Watson Institute for International and Public Affairs

HI2 Research

An Information Hub for Humanitarian Research at Brown

With the goal of facilitating collaboration across disciplines, here we highlight both ongoing and recently completed research projects that are being carried out by our Affiliated Faculty and International Fellows.   

Effectiveness of Faith Based Organizations in Disaster Response

This research is focused on a large-scale study of FBOs in Sri Lanka and Pakistan that provided relief and recovery services after the annual (monsoon) floods. The purpose of the study is to document the resources, networks, and collaborations used to provide relief and recovery services after the floods, and to assess the experiences, successes, and challenges that these organizations have in providing assistance. This research project is being funded by the HI² seed grant program.

Systematic Review of Humanitarian Logistic Models

The study’s goal is to enhance overall logistics service quality in the delivery of health and medical care in emergency humanitarian contexts in Africa and other developing regions. The research results will be useful to logisticians, buyers, donors, humanitarians and a range of relief workers and clinicians in charge of delivery of medical and health goods and services in the context of emergency humanitarian aid in developing regions.

Civilian-Military Humanitarian Response Workshop

The Civilian-Military Humanitarian Response Workshop convenes humanitarian practitioners, academics, and military leaders to explore contemporary challenges in international military support to humanitarian responses, including natural disasters, complex emergencies, and routine security cooperation activities. This humanitarian focused workshop is designed to help the US Navy, Marine Corps, Coast Guard, international maritime forces, the United Nations Office for the Coordination of Humanitarian Affairs (UN OCHA), humanitarian organizations, and academia develop robust research, professional education, training, and development agendas to improve civilian-military coordination during humanitarian responses.

Influence of Informal Power Actors on Humanitarian Intervention

The goal of this exploratory and investigative study is to better understand the informal power structures of a rural community in Bangladesh. The intention behind this approach is to acknowledge and formalize the involvement of the informal power actors in the decision making process. This study attempts to develop a methodology to identify the structure of these informal power actors and their influence in the implementation of external aid intervention. This research project is being funded by the HI² seed grant program.

Management of Cholera and Severe Diarrheal Disease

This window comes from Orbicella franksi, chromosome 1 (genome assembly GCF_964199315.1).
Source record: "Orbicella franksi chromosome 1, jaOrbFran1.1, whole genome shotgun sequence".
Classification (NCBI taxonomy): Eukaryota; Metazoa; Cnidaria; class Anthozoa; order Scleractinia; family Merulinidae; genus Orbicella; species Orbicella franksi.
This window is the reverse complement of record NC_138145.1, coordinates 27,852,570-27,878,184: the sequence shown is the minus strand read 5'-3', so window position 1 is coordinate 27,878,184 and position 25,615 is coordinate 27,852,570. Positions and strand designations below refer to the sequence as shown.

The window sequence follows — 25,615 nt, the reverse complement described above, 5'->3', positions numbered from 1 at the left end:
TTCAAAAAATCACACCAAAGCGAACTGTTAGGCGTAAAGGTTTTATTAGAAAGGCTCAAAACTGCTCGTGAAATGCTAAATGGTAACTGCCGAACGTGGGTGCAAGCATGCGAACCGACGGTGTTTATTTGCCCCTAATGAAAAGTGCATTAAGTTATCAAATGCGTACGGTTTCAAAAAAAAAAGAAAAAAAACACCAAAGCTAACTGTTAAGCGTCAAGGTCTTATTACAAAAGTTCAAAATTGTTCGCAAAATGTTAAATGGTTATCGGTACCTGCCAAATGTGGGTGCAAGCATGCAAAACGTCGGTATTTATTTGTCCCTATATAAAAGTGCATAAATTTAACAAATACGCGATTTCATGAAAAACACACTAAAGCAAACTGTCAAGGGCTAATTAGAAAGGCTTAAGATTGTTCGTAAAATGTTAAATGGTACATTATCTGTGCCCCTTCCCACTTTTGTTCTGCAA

Management of Cholera and Severe Diarrheal Disease

This 5-year project funded by the United States National Institutes of Health Fogarty International Center seeks to develop new tools for diagnosing and managing dehydration in children with cholera and other severe diarrheal disease in humanitarian emergencies and resource limited settings.

Ebola Research Collaborative

Ebola Research Collaborative

This project, funded by a consulting contract with International Medical Corps, seeks to analyze demographic, clinical, laboratory, and psychosocial data collected during the response to the recent Ebola Virus Disease epidemic in West Africa to develop new strategies for precenting, diagnosing and managing this deadly disease in sub-Saharan Africa.

Trust After Ebola 

Beyond the lives lost and livelihoods destroyed, the Ebola epidemic in West Africa has laid bare the deadly role that distrust of government can play in allowing an otherwise easily preventable virus to spiral out of control. In a collaborative effort lead by the MIT Governance Lab, a panel survey of Monrovia residents was conducted to help target Ebola recovery and response and to identify potentially promising mechanisms for regaining citizens’ trust both during and after the epidemic. The project was led by Principal Investigator and Professor Lily Tsai (MIT Governance Lab), along with Co-Investigators Benjamin Morse (MIT Governance Lab) and HI2 Affiliated Faculty member Robert Blair.

Costs of War

Costs of War

First released in 2011, the Costs of War report has been compiled and updated by more than 30 economists, anthropologists, lawyers, humanitarian personnel, and political scientists as the first comprehensive analysis of over a decade of wars in Afghanistan, Iraq, and Pakistan. The Costs of War Project analyzes the implications of these wars in terms of human casualties, economic costs, and civil liberties.

Sexual Exploitation and Abuse in Peacekeeping

For a decade, the United Nations has been institutionalizing a zero-tolerance policy regarding sexual exploitation and abuse by its peacekeepers, particularly of vulnerable local women and girls. The problem persists in several mission areas, however, and this project aims to understand what the obstacles are to successful implementation of the policy, with field visits to UN missions in Haiti, South Sudan, the DRC, and Liberia in 2013. A team at the Watson Institute prepared an earlier report on related peacekeeper attitudes in the missions in Haiti, Kosovo, and Lebanon.